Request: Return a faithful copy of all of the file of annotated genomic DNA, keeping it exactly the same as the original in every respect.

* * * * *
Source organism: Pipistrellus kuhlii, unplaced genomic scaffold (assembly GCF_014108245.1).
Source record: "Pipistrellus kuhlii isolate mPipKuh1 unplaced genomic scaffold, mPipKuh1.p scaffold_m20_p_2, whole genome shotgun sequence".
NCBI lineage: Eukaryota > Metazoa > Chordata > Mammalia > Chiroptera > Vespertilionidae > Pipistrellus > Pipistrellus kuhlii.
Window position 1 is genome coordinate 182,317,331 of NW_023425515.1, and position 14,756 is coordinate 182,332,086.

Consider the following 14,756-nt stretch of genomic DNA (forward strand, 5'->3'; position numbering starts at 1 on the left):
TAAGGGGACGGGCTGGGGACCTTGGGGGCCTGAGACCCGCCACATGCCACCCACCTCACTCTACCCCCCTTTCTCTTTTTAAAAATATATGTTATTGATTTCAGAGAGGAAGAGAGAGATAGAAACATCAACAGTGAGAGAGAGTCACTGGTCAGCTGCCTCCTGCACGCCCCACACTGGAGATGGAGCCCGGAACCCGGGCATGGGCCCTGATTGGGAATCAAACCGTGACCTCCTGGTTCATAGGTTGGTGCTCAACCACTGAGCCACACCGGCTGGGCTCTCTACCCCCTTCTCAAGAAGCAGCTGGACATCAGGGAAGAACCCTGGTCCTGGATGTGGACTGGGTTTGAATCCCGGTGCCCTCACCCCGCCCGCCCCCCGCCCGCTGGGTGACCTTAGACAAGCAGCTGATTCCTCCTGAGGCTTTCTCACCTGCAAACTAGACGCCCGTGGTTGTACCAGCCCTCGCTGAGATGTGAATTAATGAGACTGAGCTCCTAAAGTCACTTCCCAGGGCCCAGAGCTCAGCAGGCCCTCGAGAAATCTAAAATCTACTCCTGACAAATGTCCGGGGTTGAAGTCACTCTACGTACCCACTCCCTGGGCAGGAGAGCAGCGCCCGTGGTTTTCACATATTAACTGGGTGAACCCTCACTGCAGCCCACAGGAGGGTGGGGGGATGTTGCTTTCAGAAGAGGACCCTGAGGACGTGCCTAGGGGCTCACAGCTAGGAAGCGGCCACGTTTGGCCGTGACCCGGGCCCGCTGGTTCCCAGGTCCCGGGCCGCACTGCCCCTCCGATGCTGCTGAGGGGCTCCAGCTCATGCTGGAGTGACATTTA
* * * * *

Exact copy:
Source organism: Pipistrellus kuhlii, unplaced genomic scaffold (assembly GCF_014108245.1).
Source record: "Pipistrellus kuhlii isolate mPipKuh1 unplaced genomic scaffold, mPipKuh1.p scaffold_m20_p_2, whole genome shotgun sequence".
NCBI lineage: Eukaryota > Metazoa > Chordata > Mammalia > Chiroptera > Vespertilionidae > Pipistrellus > Pipistrellus kuhlii.
Window position 1 is genome coordinate 182,317,331 of NW_023425515.1, and position 14,756 is coordinate 182,332,086.

Consider the following 14,756-nt stretch of genomic DNA (forward strand, 5'->3'; position numbering starts at 1 on the left):
TAAGGGGACGGGCTGGGGACCTTGGGGGCCTGAGACCCGCCACATGCCACCCACCTCACTCTACCCCCCTTTCTCTTTTTAAAAATATATGTTATTGATTTCAGAGAGGAAGAGAGAGATAGAAACATCAACAGTGAGAGAGAGTCACTGGTCAGCTGCCTCCTGCACGCCCCACACTGGAGATGGAGCCCGGAACCCGGGCATGGGCCCTGATTGGGAATCAAACCGTGACCTCCTGGTTCATAGGTTGGTGCTCAACCACTGAGCCACACCGGCTGGGCTCTCTACCCCCTTCTCAAGAAGCAGCTGGACATCAGGGAAGAACCCTGGTCCTGGATGTGGACTGGGTTTGAATCCCGGTGCCCTCACCCCGCCCGCCCCCCGCCCGCTGGGTGACCTTAGACAAGCAGCTGATTCCTCCTGAGGCTTTCTCACCTGCAAACTAGACGCCCGTGGTTGTACCAGCCCTCGCTGAGATGTGAATTAATGAGACTGAGCTCCTAAAGTCACTTCCCAGGGCCCAGAGCTCAGCAGGCCCTCGAGAAATCTAAAATCTACTCCTGACAAATGTCCGGGGTTGAAGTCACTCTACGTACCCACTCCCTGGGCAGGAGAGCAGCGCCCGTGGTTTTCACATATTAACTGGGTGAACCCTCACTGCAGCCCACAGGAGGGTGGGGGGATGTTGCTTTCAGAAGAGGACCCTGAGGACGTGCCTAGGGGCTCACAGCTAGGAAGCGGCCACGTTTGGCCGTGACCCGGGCCCGCTGGTTCCCAGGTCCCGGGCCGCACTGCCCCTCCGATGCTGCTGAGGGGCTCCAGCTCATGCTGGAGTGACATTTA